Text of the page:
Vaccine hesitancy is the greatest threat to South Africa’s Covid-19 vaccination programme which officially kicks off this week. Fear, a lack of transparency and media reports about vaccine side-effects have all fuelled the rumour mill in communities, both urban and rural.

The biggest challenge in overcoming the glut of fake news running unchecked through communities is to counter it with credible news about vaccines, that is easily understood, calms people’s fears about the safety of vaccines – and most importantly, is in everyone’s home language.

Pamphlets, posters and information on social media should have been rolled out months ago to counter fake news. But it is not too late. South Africa has a robust primary healthcare system that has gained much respect and trust in dealing with the TB scourge and HIV/Aids epidemic in the past. We have community healthcare workers who are trusted. We need to use the systems we already have in place and mobilise them to distribute information on vaccines and their safety, especially regarding the Covid-19 vaccines, so that people can make up their own minds about getting vaccinated.

I am worried, in my own community and in the communities we engage in. I’ve seen no gogos being registered, I’ve seen no posters, I’ve seen no teams going out into our communities to inform people about vaccines. Where is the mass mobilisation?

Yes, government must lead the campaign, but civil society and business must also get involved. Every business, every public building and every mall should have posters up about the safety and effectiveness of vaccines. After all, most of us have been vaccinated as children against disease, so we should not be afraid. We need to remind people that vaccines improve health and life expectancy. We need to gain public trust in our healthcare system and government messaging in this regard.

Vaccine hesitancy comes from things that don’t exist. It doesn’t make sense to me when people are combining things like concerns over 5G and the Covid-19 vaccines and other conspiracy theories. But maybe it makes sense to someone who is illiterate and fearful. That is why we want to say, hey, people will have unfounded fears because information is not getting through. Everything people hear in this regard is from someone else who doesn’t have the correct facts.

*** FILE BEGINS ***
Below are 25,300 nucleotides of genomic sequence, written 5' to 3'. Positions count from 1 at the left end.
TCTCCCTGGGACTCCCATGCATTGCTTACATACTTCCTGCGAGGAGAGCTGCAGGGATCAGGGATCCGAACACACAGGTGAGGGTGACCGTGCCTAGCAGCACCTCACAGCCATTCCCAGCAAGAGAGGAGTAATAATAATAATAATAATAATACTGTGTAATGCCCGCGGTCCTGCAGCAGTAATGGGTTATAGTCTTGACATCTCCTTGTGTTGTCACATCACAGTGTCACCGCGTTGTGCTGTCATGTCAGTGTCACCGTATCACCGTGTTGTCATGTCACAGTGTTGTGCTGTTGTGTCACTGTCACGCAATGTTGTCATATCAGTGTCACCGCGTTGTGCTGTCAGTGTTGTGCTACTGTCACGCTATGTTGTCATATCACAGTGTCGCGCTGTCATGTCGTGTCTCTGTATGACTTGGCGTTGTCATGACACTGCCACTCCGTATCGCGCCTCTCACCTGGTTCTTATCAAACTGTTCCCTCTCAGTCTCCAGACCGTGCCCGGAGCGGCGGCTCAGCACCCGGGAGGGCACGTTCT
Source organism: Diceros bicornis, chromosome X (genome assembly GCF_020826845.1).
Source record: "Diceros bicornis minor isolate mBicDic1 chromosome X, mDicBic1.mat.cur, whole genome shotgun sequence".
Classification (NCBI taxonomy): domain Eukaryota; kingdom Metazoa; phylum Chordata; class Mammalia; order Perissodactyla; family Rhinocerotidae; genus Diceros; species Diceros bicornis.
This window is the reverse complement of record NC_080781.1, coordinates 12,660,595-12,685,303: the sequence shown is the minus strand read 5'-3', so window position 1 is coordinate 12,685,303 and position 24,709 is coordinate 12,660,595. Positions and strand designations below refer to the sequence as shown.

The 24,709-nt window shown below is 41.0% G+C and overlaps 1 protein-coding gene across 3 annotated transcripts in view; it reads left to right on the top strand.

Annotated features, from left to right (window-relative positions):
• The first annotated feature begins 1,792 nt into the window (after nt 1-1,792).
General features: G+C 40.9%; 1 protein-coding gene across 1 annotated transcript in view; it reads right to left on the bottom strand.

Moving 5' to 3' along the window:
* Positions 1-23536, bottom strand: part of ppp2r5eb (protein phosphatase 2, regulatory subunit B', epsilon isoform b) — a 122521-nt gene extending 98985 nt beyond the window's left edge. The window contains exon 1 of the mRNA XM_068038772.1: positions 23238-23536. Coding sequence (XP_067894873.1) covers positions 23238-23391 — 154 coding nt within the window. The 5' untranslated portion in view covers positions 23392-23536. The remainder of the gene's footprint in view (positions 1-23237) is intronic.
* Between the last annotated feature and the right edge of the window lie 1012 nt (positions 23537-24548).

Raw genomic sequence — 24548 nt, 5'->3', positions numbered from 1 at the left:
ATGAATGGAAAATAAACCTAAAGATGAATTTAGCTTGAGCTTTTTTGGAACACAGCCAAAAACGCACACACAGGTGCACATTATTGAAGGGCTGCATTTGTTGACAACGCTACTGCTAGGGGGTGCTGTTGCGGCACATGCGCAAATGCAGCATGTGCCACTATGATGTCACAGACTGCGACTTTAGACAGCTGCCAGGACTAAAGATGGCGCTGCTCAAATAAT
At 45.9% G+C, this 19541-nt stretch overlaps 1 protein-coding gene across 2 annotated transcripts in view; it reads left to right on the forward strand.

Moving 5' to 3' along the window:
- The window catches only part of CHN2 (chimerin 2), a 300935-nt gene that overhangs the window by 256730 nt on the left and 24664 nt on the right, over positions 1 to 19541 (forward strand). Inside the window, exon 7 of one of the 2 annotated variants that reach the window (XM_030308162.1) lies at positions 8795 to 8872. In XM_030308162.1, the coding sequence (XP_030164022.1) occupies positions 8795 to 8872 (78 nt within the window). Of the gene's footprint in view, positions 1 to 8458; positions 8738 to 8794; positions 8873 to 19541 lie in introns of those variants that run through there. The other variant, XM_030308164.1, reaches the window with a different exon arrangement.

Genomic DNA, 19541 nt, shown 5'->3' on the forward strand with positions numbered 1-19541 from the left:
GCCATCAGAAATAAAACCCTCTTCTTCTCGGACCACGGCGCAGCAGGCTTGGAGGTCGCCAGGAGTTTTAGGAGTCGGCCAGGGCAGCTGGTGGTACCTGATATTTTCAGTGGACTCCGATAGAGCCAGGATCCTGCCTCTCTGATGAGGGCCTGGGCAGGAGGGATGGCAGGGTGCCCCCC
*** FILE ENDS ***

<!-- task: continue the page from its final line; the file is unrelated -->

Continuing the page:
People are not sure about the Covid-19 vaccine because of the conspiracy theories around it. They are afraid people are trying to kill South Africans and young people and all of that. That is the main driver. But information is also not filtering through to communities, which is why people believe everything they read on social media and what other people say. When you have local politicians and other leaders in the community linking 5G to Covid-19 vaccines or even demonic possession, then of course some people may believe it.

We have had maybe four engagements on vaccine literacy with young people within Activate and one of the biggest challenges is the lack of information about Covid-19 and vaccines at grassroots level. When scientists speak on the radio and talk about herd immunity – what is it in your language? I can’t even explain what herd immunity is in my own language, isiZulu. So how do we fix that? Obviously, government, civil society, business, all stakeholders and so on must make sure all the information filters through. We need to print the material in most of the official languages and distribute it within communities so it can be used as a resource and given to people to study. We can use community radio, clinics, churches, traditional leaders and schools to distribute this information. Pay people to speak on community radio in their own languages to explain what the Covid-19 vaccine is and what it does.

The second biggest challenge is the handling of vaccines. People do not trust the government to handle Covid-19 vaccine distribution. Government has not been transparent in its communication about the acquisition of vaccines, the stoppages and so on. In all our engagement on vaccines, people raised the fact that they do not trust the government because of all the theft of personal protection equipment and food parcels and the other corruption around the whole issue of Covid-19 and lockdowns. We see all the stories in the media about corruption, but we don’t see anyone going to jail.

Another challenge is to find anyone to speak about vaccine literacy to address this vaccine hesitancy, as the situation in South Africa is sensitive and too fluid around vaccines. People are scared to share their opinions – from universities to private institutions and even the leadership within government institutions. We battled to find information to begin outreach in communities with our vaccine literacy programme. Eventually we found someone at the SA Medical Research Council to provide us with the correct information and talk to the young people in our health sector programme.

My advice to our country’s leaders is don’t use a top-down approach, open up the conversation, open up the government books and share your plans and strategy to get people vaccinated. We need that trust to be rebuilt in order for people to make informed decisions on the Covid-19 vaccines.

The Mail & Guardian is committed to developing tomorrow’s Thought Leaders through writing and editorial partnerships with youth organisations such as Activate!



Patrick Mcobothi

Patrick Mcobothi is a health sector programme manager at ACTIVATE!

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